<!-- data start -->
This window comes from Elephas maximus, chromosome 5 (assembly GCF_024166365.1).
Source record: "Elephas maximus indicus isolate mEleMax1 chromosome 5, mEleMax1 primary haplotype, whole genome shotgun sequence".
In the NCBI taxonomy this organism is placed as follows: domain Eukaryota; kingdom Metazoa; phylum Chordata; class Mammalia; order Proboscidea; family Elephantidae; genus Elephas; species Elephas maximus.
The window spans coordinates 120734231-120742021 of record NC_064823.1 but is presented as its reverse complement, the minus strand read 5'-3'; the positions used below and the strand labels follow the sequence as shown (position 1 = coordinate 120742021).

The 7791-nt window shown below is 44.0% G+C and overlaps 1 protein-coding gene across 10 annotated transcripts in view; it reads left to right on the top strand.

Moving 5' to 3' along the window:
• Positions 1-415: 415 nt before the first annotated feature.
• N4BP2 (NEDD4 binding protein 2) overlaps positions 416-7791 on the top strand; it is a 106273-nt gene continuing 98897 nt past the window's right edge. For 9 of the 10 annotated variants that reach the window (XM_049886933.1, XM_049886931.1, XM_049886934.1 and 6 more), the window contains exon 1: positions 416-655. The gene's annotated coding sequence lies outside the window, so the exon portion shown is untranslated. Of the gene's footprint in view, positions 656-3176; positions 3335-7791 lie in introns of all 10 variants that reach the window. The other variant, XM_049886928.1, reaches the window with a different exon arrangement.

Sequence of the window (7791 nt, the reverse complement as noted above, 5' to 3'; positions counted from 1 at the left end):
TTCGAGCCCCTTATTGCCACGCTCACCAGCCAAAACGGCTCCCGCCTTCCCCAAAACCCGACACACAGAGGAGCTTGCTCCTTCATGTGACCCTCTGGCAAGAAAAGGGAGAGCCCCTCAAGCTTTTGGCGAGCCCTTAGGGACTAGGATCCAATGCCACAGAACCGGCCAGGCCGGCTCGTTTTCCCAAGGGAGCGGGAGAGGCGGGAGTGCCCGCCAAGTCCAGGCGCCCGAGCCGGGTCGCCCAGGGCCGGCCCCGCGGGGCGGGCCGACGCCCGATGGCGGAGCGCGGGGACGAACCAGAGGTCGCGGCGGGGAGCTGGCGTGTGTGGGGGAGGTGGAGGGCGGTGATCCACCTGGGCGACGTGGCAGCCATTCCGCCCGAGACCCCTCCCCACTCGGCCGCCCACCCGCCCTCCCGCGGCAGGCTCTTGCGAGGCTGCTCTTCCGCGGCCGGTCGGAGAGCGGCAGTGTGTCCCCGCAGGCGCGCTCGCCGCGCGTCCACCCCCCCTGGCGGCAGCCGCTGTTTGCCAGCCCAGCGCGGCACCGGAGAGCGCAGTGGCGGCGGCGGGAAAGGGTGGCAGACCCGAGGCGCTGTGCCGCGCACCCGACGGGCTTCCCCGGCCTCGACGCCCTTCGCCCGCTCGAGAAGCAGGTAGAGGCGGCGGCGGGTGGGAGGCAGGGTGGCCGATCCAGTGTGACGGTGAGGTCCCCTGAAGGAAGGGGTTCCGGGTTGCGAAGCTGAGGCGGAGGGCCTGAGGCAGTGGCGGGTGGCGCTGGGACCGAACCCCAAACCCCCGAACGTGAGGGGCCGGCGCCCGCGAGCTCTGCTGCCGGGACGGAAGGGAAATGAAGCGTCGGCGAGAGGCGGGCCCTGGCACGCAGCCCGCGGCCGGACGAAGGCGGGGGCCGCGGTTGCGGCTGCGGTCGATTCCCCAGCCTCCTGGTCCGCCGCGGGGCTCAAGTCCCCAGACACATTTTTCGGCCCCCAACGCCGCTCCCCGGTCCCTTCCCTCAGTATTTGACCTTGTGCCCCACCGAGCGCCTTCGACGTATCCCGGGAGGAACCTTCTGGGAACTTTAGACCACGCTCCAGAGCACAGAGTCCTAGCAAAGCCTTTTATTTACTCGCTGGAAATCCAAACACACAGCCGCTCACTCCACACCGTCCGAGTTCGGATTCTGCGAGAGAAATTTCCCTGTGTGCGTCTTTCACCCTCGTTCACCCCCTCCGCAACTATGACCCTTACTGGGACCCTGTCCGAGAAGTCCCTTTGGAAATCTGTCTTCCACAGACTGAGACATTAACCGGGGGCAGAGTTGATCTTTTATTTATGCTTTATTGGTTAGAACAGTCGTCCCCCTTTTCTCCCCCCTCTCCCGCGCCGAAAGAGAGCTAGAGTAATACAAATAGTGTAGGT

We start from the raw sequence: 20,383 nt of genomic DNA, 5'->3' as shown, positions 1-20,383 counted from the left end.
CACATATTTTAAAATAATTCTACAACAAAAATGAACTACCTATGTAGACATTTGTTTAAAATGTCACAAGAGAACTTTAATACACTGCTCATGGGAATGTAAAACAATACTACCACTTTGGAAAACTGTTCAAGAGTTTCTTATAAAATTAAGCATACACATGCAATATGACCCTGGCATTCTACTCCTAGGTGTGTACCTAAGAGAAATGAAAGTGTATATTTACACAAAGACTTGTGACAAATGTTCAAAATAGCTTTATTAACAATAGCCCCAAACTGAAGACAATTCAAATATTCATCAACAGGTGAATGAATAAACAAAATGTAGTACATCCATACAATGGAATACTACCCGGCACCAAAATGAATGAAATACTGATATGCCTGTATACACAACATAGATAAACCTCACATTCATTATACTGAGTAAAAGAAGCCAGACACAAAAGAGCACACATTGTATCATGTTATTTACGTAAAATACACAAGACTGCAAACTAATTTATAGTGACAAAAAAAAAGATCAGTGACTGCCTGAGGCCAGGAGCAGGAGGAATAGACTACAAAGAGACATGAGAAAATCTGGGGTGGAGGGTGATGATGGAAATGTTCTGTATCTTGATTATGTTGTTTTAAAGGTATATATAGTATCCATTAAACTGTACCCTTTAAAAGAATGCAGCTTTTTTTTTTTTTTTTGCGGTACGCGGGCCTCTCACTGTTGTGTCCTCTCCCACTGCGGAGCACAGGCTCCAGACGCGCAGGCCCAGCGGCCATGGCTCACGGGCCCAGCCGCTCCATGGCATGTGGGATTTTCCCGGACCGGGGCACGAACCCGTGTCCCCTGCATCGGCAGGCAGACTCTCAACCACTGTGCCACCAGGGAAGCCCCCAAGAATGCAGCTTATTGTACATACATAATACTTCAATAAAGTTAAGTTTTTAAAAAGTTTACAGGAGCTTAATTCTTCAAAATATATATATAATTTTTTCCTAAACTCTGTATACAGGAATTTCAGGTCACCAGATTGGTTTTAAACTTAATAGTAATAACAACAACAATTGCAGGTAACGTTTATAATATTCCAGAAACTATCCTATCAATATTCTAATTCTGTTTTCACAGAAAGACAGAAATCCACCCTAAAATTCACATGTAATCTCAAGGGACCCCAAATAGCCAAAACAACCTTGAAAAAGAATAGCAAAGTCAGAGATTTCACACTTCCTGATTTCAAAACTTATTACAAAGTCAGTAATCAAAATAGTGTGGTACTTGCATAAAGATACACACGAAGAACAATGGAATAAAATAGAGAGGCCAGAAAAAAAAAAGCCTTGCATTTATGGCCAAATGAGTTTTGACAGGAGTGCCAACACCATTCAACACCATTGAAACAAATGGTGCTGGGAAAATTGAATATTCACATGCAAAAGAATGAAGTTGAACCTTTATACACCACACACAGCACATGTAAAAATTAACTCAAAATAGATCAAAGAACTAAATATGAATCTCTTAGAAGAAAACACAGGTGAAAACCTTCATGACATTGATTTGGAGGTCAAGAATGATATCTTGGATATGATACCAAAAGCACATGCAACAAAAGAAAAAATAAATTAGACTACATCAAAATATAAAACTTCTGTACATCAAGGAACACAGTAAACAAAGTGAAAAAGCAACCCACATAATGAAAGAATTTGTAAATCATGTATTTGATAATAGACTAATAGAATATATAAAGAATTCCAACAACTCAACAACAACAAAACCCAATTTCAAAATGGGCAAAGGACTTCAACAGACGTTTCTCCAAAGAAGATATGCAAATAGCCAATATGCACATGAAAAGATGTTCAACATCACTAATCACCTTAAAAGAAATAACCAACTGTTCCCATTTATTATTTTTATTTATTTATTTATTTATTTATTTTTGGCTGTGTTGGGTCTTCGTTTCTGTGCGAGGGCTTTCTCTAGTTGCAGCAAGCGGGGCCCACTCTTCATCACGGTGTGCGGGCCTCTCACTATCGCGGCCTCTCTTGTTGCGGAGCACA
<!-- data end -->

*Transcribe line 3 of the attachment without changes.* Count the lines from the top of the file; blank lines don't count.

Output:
In the NCBI taxonomy this organism is placed as follows: domain Eukaryota; kingdom Metazoa; phylum Chordata; class Mammalia; order Proboscidea; family Elephantidae; genus Elephas; species Elephas maximus.